Sacramento -- Can Jerry Brown Do It?
A Commentary By Debra J. Saunders
As he was sworn in as governor at Sacramento's Memorial Auditorium on Monday "with no mental reservations," Brown gave Californians reason to be optimistic that he might succeed where predecessors Gray Davis and Arnold Schwarzenegger failed. In the face of a $28 billion shortfall, Brown's team is floating savvy cuts in California government.
And reason to be pessimistic: Brown talked up "sensible and bold" regulation, when state employers really want to hear that Sacramento will bring them regulatory relief so that they can start hiring again.
Worst of all, Brown doesn't seem to recognize that California voters are dangerously schizophrenic. Seven years after they recalled then-Gov. Davis, they continue to elect and re-elect spend-happy Dems, while rejecting general tax increases and, to make matters worse, passing ballot measures that make California all that much harder to govern without raising taxes.
So what does Brown promise? Like the former Republican governor, Brown promised "no new taxes unless the people vote for them."
Which is odd because Brown's team is floating the idea of extending the very tax increases that Schwarzenegger signed, but voters overwhelmingly rejected when they voted down Proposition 1A in 2009 by a 2-to-1 vote.
"It's like getting Arnold Schwarzenegger all over again," GOP operative Matt Ross complained. Brown's aides haven't released a budget yet, but they're leaking proposals to maintain the Schwarzenegger tax increases, raid funds … la Arnold that are supposed to go to early childhood education and mental health, and include severe cuts that probably won't remain on the table.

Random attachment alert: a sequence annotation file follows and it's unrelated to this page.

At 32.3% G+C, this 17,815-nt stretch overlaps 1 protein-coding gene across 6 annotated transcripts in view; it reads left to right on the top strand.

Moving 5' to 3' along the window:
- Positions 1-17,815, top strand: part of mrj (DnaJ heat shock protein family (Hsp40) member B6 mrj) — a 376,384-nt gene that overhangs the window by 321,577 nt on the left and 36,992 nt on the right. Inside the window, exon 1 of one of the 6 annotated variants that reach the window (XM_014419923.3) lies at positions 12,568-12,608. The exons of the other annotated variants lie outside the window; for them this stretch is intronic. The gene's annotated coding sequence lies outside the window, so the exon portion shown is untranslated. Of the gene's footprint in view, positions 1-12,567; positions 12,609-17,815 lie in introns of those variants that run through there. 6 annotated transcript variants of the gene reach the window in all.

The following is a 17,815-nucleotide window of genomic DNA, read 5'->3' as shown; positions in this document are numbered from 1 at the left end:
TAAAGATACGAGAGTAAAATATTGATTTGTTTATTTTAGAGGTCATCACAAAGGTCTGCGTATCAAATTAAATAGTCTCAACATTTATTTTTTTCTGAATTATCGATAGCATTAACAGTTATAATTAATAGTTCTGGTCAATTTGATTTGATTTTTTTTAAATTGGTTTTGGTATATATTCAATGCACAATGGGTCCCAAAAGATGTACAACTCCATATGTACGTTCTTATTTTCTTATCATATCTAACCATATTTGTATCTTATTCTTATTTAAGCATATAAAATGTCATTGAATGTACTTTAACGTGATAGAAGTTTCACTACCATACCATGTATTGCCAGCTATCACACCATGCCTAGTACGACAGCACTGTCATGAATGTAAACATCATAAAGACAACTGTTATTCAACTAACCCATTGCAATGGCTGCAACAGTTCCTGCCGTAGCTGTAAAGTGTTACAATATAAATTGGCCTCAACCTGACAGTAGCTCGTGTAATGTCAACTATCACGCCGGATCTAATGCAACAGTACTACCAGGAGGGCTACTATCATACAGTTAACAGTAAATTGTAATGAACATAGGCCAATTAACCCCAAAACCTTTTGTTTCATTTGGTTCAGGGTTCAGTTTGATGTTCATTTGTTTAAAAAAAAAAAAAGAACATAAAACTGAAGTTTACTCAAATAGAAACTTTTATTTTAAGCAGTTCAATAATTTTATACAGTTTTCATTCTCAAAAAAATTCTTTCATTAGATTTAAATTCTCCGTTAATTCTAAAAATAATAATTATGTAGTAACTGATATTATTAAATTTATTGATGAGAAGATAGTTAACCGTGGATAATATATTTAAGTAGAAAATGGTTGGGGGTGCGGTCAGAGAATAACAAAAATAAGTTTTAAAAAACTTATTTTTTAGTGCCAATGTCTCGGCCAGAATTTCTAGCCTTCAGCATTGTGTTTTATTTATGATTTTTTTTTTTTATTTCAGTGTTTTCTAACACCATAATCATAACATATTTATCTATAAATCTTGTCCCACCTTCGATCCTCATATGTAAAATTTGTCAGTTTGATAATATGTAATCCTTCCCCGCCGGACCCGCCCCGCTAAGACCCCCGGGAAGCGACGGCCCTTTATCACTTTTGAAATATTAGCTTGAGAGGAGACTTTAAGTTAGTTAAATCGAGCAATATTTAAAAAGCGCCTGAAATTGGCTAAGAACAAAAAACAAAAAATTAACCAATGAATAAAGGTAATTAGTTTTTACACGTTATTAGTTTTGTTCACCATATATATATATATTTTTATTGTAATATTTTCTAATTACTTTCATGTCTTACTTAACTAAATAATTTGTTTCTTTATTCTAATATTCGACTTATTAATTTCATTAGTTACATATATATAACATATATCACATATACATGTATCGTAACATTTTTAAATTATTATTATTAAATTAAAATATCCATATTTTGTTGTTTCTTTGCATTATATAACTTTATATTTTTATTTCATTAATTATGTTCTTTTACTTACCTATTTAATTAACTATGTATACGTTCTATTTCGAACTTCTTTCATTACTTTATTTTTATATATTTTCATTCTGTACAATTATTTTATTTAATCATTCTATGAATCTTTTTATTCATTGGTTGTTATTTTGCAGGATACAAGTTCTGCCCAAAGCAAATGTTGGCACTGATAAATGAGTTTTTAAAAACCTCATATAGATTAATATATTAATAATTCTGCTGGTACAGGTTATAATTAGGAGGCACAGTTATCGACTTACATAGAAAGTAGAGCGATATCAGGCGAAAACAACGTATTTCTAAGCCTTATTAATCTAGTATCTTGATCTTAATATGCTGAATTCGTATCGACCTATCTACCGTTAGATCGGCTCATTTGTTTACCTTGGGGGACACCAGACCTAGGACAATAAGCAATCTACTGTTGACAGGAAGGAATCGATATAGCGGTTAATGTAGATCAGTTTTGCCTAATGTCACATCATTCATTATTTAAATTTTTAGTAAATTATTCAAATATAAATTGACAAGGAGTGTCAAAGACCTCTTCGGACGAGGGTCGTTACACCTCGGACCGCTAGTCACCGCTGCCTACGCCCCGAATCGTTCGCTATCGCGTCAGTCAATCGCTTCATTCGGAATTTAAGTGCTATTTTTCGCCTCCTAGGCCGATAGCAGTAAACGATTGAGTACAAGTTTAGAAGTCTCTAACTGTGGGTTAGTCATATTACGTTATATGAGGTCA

"There's nothing new being proposed," Ross complained. "I feel like I'm listening to the Who. 'Meet the new boss, same as the old boss.'"
I disagree. Brown seems poised to take spending cuts to the next level, and not just by cutting his own budget by a quarter.
Under Schwarzenegger, Sacramento reappropriated some $1.7 billion in redevelopment funds last year. Now Brown apparently wants to eliminate redevelopment altogether -- saving the state as much as $6 billion.
As Oakland mayor, Brown was big on redevelopment. Killing this money drain would be, as former Democratic lawmaker Phil Isenberg put it, "major."
"I think Jerry's on the right track," GOP Assemblyman Chris Norby of Fullerton told me. As Norby sees it, redevelopment is "a play thing for developers, really a form of corporate welfare." This is an area where Brown can expect Republican support.
Problem: Proposition 22 bans Sacramento from dipping into specialized money pots, and voters approved Proposition 22 in November.
"The budget I present next week will be painful, but it will be an honest budget," Brown pledged Monday.
Does he honestly believe he can sell the public on tax increases they've already rejected? If he pushes spending cuts, does he honestly believe that Democrats won't undermine him, as they undermined Davis?
Or is he just throwing out sham proposals in the hope that the economy will rebound and save him? That was at the heart of Meg Whitman's secret plan, too.
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